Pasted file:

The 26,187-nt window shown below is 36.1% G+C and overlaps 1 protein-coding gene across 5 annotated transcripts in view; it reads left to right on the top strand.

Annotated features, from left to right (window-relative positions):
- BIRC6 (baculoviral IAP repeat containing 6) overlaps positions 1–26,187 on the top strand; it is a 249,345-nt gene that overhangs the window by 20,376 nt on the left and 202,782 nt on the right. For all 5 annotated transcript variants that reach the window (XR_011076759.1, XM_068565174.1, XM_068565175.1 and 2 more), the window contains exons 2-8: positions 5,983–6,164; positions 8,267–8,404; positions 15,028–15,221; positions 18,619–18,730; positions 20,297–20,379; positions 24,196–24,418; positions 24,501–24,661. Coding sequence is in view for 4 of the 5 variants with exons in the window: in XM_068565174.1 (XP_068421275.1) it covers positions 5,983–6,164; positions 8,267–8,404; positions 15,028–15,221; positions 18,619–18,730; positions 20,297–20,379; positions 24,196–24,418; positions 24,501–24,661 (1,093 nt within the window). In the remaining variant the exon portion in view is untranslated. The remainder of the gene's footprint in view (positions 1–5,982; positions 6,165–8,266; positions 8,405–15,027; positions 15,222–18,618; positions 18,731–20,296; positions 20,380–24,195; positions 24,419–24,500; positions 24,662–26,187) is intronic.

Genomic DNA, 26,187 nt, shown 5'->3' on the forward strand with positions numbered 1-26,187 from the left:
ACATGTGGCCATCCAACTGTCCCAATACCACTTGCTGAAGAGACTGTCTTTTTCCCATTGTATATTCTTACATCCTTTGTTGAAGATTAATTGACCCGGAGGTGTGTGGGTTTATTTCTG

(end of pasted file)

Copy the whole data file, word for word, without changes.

The 26,187-nt window shown below is 36.1% G+C and overlaps 1 protein-coding gene across 5 annotated transcripts in view; it reads left to right on the top strand.

Annotated features, from left to right (window-relative positions):
- BIRC6 (baculoviral IAP repeat containing 6) overlaps positions 1–26,187 on the top strand; it is a 249,345-nt gene that overhangs the window by 20,376 nt on the left and 202,782 nt on the right. For all 5 annotated transcript variants that reach the window (XR_011076759.1, XM_068565174.1, XM_068565175.1 and 2 more), the window contains exons 2-8: positions 5,983–6,164; positions 8,267–8,404; positions 15,028–15,221; positions 18,619–18,730; positions 20,297–20,379; positions 24,196–24,418; positions 24,501–24,661. Coding sequence is in view for 4 of the 5 variants with exons in the window: in XM_068565174.1 (XP_068421275.1) it covers positions 5,983–6,164; positions 8,267–8,404; positions 15,028–15,221; positions 18,619–18,730; positions 20,297–20,379; positions 24,196–24,418; positions 24,501–24,661 (1,093 nt within the window). In the remaining variant the exon portion in view is untranslated. The remainder of the gene's footprint in view (positions 1–5,982; positions 6,165–8,266; positions 8,405–15,027; positions 15,222–18,618; positions 18,731–20,296; positions 20,380–24,195; positions 24,419–24,500; positions 24,662–26,187) is intronic.

Genomic DNA, 26,187 nt, shown 5'->3' on the forward strand with positions numbered 1-26,187 from the left:
ACATGTGGCCATCCAACTGTCCCAATACCACTTGCTGAAGAGACTGTCTTTTTCCCATTGTATATTCTTACATCCTTTGTTGAAGATTAATTGACCCGGAGGTGTGTGGGTTTATTTCTG